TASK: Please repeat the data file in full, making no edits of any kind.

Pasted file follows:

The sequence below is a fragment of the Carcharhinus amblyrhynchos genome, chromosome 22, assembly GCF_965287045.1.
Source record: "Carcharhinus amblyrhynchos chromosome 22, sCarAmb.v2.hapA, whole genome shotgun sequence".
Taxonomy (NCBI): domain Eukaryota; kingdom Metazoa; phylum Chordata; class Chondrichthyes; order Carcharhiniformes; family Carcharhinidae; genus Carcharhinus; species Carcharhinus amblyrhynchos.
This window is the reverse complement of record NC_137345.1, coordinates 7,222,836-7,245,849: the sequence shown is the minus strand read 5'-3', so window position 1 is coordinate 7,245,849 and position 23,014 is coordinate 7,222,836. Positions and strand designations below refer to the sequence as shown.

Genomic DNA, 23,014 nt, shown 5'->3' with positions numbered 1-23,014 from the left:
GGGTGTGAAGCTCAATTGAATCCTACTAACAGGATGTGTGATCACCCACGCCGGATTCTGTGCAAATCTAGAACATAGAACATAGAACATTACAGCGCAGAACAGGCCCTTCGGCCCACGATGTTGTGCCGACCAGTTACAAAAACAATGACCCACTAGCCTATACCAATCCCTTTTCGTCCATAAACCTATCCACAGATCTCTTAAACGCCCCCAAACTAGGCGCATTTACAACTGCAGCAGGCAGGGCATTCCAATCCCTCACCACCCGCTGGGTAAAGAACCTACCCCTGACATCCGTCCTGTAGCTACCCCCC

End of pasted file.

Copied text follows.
The sequence below is a fragment of the Carcharhinus amblyrhynchos genome, chromosome 22, assembly GCF_965287045.1.
Source record: "Carcharhinus amblyrhynchos chromosome 22, sCarAmb.v2.hapA, whole genome shotgun sequence".
Taxonomy (NCBI): domain Eukaryota; kingdom Metazoa; phylum Chordata; class Chondrichthyes; order Carcharhiniformes; family Carcharhinidae; genus Carcharhinus; species Carcharhinus amblyrhynchos.
This window is the reverse complement of record NC_137345.1, coordinates 7,222,836-7,245,849: the sequence shown is the minus strand read 5'-3', so window position 1 is coordinate 7,245,849 and position 23,014 is coordinate 7,222,836. Positions and strand designations below refer to the sequence as shown.

Genomic DNA, 23,014 nt, shown 5'->3' with positions numbered 1-23,014 from the left:
GGGTGTGAAGCTCAATTGAATCCTACTAACAGGATGTGTGATCACCCACGCCGGATTCTGTGCAAATCTAGAACATAGAACATAGAACATTACAGCGCAGAACAGGCCCTTCGGCCCACGATGTTGTGCCGACCAGTTACAAAAACAATGACCCACTAGCCTATACCAATCCCTTTTCGTCCATAAACCTATCCACAGATCTCTTAAACGCCCCCAAACTAGGCGCATTTACAACTGCAGCAGGCAGGGCATTCCAATCCCTCACCACCCGCTGGGTAAAGAACCTACCCCTGACATCCGTCCTGTAGCTACCCCCC